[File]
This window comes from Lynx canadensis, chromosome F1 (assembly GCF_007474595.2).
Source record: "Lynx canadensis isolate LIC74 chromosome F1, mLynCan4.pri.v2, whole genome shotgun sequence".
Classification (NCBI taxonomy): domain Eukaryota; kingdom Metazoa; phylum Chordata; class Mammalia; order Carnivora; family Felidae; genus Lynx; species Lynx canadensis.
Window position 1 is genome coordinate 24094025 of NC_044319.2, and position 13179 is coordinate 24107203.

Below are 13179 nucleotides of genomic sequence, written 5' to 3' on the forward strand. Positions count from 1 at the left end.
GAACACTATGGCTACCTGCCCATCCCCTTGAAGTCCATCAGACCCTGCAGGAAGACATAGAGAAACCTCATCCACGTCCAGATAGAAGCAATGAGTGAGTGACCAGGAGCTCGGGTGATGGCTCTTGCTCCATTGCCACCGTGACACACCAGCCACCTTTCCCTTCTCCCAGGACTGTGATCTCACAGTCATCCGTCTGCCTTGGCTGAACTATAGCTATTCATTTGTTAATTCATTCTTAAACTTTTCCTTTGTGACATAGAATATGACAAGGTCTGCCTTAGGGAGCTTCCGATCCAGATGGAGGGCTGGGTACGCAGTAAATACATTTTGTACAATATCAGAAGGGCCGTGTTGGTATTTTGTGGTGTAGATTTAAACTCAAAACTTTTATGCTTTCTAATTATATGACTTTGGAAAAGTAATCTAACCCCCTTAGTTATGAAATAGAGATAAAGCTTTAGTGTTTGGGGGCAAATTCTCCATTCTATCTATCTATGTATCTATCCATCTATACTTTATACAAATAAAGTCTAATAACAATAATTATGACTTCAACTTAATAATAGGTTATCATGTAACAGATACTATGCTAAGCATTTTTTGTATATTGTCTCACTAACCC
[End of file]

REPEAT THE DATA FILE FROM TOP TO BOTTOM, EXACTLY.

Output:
This window comes from Lynx canadensis, chromosome F1 (assembly GCF_007474595.2).
Source record: "Lynx canadensis isolate LIC74 chromosome F1, mLynCan4.pri.v2, whole genome shotgun sequence".
Classification (NCBI taxonomy): domain Eukaryota; kingdom Metazoa; phylum Chordata; class Mammalia; order Carnivora; family Felidae; genus Lynx; species Lynx canadensis.
Window position 1 is genome coordinate 24094025 of NC_044319.2, and position 13179 is coordinate 24107203.

Below are 13179 nucleotides of genomic sequence, written 5' to 3' on the forward strand. Positions count from 1 at the left end.
GAACACTATGGCTACCTGCCCATCCCCTTGAAGTCCATCAGACCCTGCAGGAAGACATAGAGAAACCTCATCCACGTCCAGATAGAAGCAATGAGTGAGTGACCAGGAGCTCGGGTGATGGCTCTTGCTCCATTGCCACCGTGACACACCAGCCACCTTTCCCTTCTCCCAGGACTGTGATCTCACAGTCATCCGTCTGCCTTGGCTGAACTATAGCTATTCATTTGTTAATTCATTCTTAAACTTTTCCTTTGTGACATAGAATATGACAAGGTCTGCCTTAGGGAGCTTCCGATCCAGATGGAGGGCTGGGTACGCAGTAAATACATTTTGTACAATATCAGAAGGGCCGTGTTGGTATTTTGTGGTGTAGATTTAAACTCAAAACTTTTATGCTTTCTAATTATATGACTTTGGAAAAGTAATCTAACCCCCTTAGTTATGAAATAGAGATAAAGCTTTAGTGTTTGGGGGCAAATTCTCCATTCTATCTATCTATGTATCTATCCATCTATACTTTATACAAATAAAGTCTAATAACAATAATTATGACTTCAACTTAATAATAGGTTATCATGTAACAGATACTATGCTAAGCATTTTTTGTATATTGTCTCACTAACCC